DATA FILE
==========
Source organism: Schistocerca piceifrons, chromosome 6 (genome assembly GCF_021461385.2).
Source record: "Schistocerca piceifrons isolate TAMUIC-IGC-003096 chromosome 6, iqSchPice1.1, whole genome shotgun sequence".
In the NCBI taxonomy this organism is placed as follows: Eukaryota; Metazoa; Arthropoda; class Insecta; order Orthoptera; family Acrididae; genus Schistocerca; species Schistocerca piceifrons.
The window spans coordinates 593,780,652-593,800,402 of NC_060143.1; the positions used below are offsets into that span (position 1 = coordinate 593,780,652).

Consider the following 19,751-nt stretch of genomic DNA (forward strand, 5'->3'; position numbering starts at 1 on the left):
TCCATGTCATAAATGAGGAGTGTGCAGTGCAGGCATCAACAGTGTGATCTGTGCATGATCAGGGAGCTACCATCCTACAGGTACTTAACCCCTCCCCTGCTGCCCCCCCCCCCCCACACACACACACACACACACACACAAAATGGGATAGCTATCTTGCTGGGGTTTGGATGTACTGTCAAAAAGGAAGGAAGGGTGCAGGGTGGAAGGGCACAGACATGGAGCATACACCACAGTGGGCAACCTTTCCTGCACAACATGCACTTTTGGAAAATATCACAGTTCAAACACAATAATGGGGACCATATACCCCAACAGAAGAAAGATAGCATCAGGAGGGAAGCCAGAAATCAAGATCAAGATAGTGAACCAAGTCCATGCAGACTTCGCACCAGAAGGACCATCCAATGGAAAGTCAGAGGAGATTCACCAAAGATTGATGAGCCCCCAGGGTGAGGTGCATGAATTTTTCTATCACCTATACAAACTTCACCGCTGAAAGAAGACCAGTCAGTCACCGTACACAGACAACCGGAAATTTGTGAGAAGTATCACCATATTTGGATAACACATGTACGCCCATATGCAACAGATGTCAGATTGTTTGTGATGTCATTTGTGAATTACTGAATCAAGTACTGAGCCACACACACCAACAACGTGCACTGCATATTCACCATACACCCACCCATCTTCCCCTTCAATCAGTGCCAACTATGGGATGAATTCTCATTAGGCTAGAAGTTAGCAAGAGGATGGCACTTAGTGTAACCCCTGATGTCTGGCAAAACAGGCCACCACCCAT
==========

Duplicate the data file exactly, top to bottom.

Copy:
Source organism: Schistocerca piceifrons, chromosome 6 (genome assembly GCF_021461385.2).
Source record: "Schistocerca piceifrons isolate TAMUIC-IGC-003096 chromosome 6, iqSchPice1.1, whole genome shotgun sequence".
In the NCBI taxonomy this organism is placed as follows: Eukaryota; Metazoa; Arthropoda; class Insecta; order Orthoptera; family Acrididae; genus Schistocerca; species Schistocerca piceifrons.
The window spans coordinates 593,780,652-593,800,402 of NC_060143.1; the positions used below are offsets into that span (position 1 = coordinate 593,780,652).

Consider the following 19,751-nt stretch of genomic DNA (forward strand, 5'->3'; position numbering starts at 1 on the left):
TCCATGTCATAAATGAGGAGTGTGCAGTGCAGGCATCAACAGTGTGATCTGTGCATGATCAGGGAGCTACCATCCTACAGGTACTTAACCCCTCCCCTGCTGCCCCCCCCCCCCCACACACACACACACACACACACACAAAATGGGATAGCTATCTTGCTGGGGTTTGGATGTACTGTCAAAAAGGAAGGAAGGGTGCAGGGTGGAAGGGCACAGACATGGAGCATACACCACAGTGGGCAACCTTTCCTGCACAACATGCACTTTTGGAAAATATCACAGTTCAAACACAATAATGGGGACCATATACCCCAACAGAAGAAAGATAGCATCAGGAGGGAAGCCAGAAATCAAGATCAAGATAGTGAACCAAGTCCATGCAGACTTCGCACCAGAAGGACCATCCAATGGAAAGTCAGAGGAGATTCACCAAAGATTGATGAGCCCCCAGGGTGAGGTGCATGAATTTTTCTATCACCTATACAAACTTCACCGCTGAAAGAAGACCAGTCAGTCACCGTACACAGACAACCGGAAATTTGTGAGAAGTATCACCATATTTGGATAACACATGTACGCCCATATGCAACAGATGTCAGATTGTTTGTGATGTCATTTGTGAATTACTGAATCAAGTACTGAGCCACACACACCAACAACGTGCACTGCATATTCACCATACACCCACCCATCTTCCCCTTCAATCAGTGCCAACTATGGGATGAATTCTCATTAGGCTAGAAGTTAGCAAGAGGATGGCACTTAGTGTAACCCCTGATGTCTGGCAAAACAGGCCACCACCCAT